Medicine & Health

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  • (2023) Talbot, Benjamin
    Chronic kidney disease (CKD) affects more than 1/10 people worldwide with a disproportionately high burden in disadvantaged communities. As CKD severity increases, the associated morbidity, mortality and treatment costs also increase. In the case of kidney failure, the most severe form of CKD, the costs of treatment, including life prolonging treatment with dialysis or kidney transplant, are often unaffordable in under-resourced healthcare settings. Data has been central to improving the outcomes of patients with CKD, but there continue to be important data gaps, especially in low- and lower-middle-income countries (LLMICs). In order to more comprehensively understand the burden of kidney disease, it is necessary to overcome the many challenges to data collection which exist globally. To explore how this could be achieved, this thesis examines how four different data sources can contribute to addressing gaps in understanding CKD. Firstly, the role of kidney replacement therapy (KRT) registries in LLMICs were assessed through a review of the literature and explored further by implementing a dialysis registry in Fiji. Secondly, extending data collection of a randomised controlled trial to examine how differing practice patterns across regions might impact outcomes was assessed through analysis of the extended follow-up of the Study of Heart and Renal Protection (SHARP). Thirdly, the role of administrative data was explored through a literature review and through two novel data linkage analyses. Lastly, semi-structured interviews were conducted with patients and clinicians to understand their perspectives on remote patient monitoring (RPM), a novel approach to patient data collection for dialysis treatment. The analyses examining the role of focused KRT registries in LLMICs and the utility of long-term follow-up of clinical trials to compare outcomes between regions suggest that whilst useful at describing the burden of disease and treatment, these data sources are unlikely to be central to solving major knowledge gaps due to their cost and complexity. The use of administrative data and data linkage offer an opportunity for efficient data collection in CKD and may represent a cost-effective investment for developing healthcare systems in the future. Novel data capture techniques, such as RPM, may improve CKD data collection, but a thorough understanding of the perspectives of user populations should be considered before their wider implementation.

  • (2024) Ha, Jeffrey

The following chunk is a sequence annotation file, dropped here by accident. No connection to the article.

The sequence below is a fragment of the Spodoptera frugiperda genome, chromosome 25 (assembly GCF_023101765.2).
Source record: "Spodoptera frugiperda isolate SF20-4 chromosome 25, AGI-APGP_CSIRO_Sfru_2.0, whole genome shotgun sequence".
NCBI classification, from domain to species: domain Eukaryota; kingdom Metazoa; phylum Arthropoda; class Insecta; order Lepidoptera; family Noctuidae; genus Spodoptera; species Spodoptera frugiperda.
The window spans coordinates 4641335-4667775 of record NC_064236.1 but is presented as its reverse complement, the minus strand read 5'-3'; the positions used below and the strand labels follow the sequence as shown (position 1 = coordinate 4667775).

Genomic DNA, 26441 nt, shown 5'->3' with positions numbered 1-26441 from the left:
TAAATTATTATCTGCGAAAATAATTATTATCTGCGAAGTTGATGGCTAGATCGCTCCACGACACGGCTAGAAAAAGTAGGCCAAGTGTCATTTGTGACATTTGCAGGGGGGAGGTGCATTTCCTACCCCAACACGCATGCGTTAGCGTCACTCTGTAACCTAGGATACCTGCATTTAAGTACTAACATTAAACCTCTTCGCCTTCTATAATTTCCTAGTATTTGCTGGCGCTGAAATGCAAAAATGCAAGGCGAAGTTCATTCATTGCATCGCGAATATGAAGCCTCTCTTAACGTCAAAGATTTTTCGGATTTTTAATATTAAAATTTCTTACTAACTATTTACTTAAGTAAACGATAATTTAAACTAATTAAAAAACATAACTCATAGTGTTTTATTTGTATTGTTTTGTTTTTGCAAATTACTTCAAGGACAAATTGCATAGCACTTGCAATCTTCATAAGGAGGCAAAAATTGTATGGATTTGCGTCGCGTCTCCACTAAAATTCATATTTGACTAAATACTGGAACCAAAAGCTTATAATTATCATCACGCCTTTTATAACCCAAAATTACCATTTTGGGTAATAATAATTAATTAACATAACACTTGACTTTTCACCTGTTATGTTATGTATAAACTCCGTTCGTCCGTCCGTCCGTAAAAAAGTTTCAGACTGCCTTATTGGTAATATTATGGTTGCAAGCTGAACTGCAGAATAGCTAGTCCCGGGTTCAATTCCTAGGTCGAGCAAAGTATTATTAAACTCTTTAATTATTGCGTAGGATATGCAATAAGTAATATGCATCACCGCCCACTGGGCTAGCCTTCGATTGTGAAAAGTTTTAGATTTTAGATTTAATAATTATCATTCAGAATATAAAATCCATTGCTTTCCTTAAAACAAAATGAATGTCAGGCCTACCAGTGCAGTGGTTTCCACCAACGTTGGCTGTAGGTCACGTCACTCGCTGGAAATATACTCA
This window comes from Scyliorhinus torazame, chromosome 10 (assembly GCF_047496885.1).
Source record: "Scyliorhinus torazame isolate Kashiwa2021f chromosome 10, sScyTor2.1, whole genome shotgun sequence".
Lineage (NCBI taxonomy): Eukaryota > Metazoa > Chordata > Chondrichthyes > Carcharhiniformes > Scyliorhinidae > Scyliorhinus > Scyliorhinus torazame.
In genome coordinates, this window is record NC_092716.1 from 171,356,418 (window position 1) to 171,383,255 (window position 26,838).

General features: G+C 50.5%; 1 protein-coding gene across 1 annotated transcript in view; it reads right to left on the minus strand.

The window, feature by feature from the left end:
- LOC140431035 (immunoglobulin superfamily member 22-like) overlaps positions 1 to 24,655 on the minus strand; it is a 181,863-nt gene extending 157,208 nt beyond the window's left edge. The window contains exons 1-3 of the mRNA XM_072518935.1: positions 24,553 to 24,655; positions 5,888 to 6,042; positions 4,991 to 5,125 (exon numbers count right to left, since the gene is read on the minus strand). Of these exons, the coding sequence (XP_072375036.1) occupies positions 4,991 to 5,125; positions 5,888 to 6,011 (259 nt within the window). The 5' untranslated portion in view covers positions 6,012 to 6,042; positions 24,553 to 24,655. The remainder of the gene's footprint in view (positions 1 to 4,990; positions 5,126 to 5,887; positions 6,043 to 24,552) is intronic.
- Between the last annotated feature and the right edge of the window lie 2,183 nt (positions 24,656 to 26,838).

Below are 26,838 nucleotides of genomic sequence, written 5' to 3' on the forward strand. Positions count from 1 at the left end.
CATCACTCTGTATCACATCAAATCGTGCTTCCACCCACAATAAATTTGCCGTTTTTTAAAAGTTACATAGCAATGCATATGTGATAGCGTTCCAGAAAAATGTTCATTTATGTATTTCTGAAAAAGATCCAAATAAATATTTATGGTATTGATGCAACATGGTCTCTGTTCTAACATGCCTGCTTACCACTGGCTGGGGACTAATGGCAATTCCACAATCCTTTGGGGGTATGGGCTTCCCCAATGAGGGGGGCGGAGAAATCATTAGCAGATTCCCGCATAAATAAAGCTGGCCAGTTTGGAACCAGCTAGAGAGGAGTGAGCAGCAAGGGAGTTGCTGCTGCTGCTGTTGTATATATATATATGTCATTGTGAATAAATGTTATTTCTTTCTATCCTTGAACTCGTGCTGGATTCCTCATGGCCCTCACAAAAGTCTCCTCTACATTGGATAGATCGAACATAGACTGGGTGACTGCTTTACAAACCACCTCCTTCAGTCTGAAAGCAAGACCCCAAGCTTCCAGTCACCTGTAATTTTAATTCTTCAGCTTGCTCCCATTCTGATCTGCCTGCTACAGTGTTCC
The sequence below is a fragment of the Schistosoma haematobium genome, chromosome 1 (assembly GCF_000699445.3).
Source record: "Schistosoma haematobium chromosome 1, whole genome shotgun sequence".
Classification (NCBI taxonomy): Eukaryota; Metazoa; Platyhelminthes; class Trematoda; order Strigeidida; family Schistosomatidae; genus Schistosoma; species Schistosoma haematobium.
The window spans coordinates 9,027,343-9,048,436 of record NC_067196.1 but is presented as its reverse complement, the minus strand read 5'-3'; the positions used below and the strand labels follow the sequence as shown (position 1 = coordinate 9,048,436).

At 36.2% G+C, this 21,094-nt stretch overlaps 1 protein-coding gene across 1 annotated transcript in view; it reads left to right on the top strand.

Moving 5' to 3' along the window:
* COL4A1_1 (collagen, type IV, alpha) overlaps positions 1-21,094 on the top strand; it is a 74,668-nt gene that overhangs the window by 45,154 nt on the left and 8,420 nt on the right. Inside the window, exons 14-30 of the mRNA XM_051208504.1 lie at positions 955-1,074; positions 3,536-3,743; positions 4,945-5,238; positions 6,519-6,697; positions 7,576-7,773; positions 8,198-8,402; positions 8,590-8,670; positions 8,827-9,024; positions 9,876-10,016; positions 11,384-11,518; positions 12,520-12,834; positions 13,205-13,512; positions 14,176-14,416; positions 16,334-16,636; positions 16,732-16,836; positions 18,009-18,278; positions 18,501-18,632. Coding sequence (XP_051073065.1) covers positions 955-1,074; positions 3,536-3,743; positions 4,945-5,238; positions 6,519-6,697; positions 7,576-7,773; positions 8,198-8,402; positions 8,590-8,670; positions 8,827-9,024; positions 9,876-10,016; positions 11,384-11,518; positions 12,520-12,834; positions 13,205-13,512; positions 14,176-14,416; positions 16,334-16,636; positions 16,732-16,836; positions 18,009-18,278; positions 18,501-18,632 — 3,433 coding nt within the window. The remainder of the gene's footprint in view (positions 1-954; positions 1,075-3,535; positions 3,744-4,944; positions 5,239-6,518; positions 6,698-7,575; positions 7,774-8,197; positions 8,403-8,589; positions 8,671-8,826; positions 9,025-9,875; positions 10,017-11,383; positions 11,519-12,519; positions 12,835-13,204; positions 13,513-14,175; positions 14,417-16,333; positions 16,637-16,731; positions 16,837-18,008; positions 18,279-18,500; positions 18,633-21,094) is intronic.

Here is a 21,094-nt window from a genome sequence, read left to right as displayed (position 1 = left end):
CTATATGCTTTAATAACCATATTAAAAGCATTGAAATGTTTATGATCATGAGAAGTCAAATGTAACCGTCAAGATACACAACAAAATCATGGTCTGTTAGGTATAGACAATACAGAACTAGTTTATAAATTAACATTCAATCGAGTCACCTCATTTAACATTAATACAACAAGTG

Background A high burden of cardiovascular disease in chronic kidney disease (CKD) confers an increased risk of adverse cardiovascular events and mortality. However, compared with atherosclerotic cardiovascular disease, elevated risk of nonatherosclerotic cardiovascular events such as atrial fibrillation (AF) and heart failure is underappreciated and understudied in CKD. Optimal strategies for recognising and mitigating these risks in CKD are limited. This requires systematic evaluation of risk profiles and therapeutic interventions to manage cardiovascular risk across the spectrum of CKD. Aims The overarching aim of this thesis is to generate high-quality evidence to guide risk stratification and management of cardiovascular disease in CKD by: 1. improved delineation of markers for CKD (albuminuria and estimated glomerular filtration rate [eGFR]) as independent risk factors for incident AF and heart failure; and, 2. systematic evaluation of the cardiovascular risk-benefit profiles of newer therapeutic interventions across the range of kidney function, including kidney failure requiring dialysis. Methods The research program was divided into two themes: 1. Cardiovascular risk evaluation through: i. a systematic review to investigate the association of eGFR and urine albumin-to-creatinine ratio (UACR) with risk of incident AF (38 studies, 28,470,249 participants with 530,041 incident AF cases); and, ii. an observational study to analyse the independent association and interaction of albuminuria and kidney function with risk of hospitalisation for heart failure (HHF) or cardiovascular death, in a post hoc analysis of participant-level data pooled from randomised controlled trials (RCTs) involving 14,434 participants with type 2 diabetes (T2D) 2. Evaluation of treatments through: i. a systematic review and meta-analysis of RCTs assessing the benefits and risks of oral anticoagulants in CKD, including dialysis-dependent kidney failure (45 trials, 34,082 participants); and, ii. a binational population-based study assessing safety (risk of bleeding) and effectiveness (risk of all-cause death or stroke) of rivaroxaban versus warfarin across a broad range of kidney function in 55,568 adults with AF; and, iii. a systematic review and meta-analysis of RCTs assessing cardiovascular safety of hypoxia-inducible factor prolyl hydroxylase inhibitors (HIF-PHIs) compared with ESA (erythropoiesis stimulating agent) or placebo in patients with dialysis-dependent and non-dialysis CKD (25 trials, 26,478 participants). Results This thesis has demonstrated an exposure-dependent association between the markers of CKD and increased risk of incident AF, and in T2D, increased risk of HHF or cardiovascular death. It has systematically defined the progressive increase in risk of incident AF with lower eGFR and higher albuminuria, independent of established cardiovascular risk factors. Patients with a combination of both lower eGFR and higher albuminuria were also at a multi-fold greater risk of HHF or cardiovascular death. Direct oral anticoagulants (DOACs) demonstrated a benefit–risk profile superior to vitamin K antagonists (VKAs) in early-stage CKD. For advanced CKD or end-stage kidney disease (ESKD), there was limited trial evidence to establish benefits or harms of either VKAs or DOACs. Instead, observational data showed that the safety and effectiveness of the DOAC rivaroxaban compared with warfarin was consistent across a broad range of kidney function in adults with AF. Long-term cardiovascular safety of HIF-PHIs and ESAs was comparable in adults with dialysis-dependent and non-dialysis CKD. Effective strategies to reduce cardiovascular risk in advanced CKD and ESKD are limited, identifying a critical evidence gap that should be the focus of further research. Conclusions Our findings support the utility of markers for CKD to identify individuals at high risk of incident AF, and in patients with T2D, increased risk of HHF or cardiovascular death. This research shows that eGFR and UACR should be routinely included in cardiovascular risk assessment. Certainty of evidence for interventions to manage cardiovascular risk varies according to CKD severity. Our findings suggest that DOACs should be the treatment of choice for patients with AF and non-dialysis CKD, with low-certainty evidence that DOACs may have an acceptable risk-benefit profile in patients with dialysis-dependent ESKD. HIF-PHIs are an acceptable alternative to ESAs in patients with dialysis-dependent ESKD for the treatment of anaemia, and in non-dialysis CKD they are also a reasonable treatment option. Thus, this thesis has generated high-quality evidence to guide cardiovascular risk management in CKD and support future trials.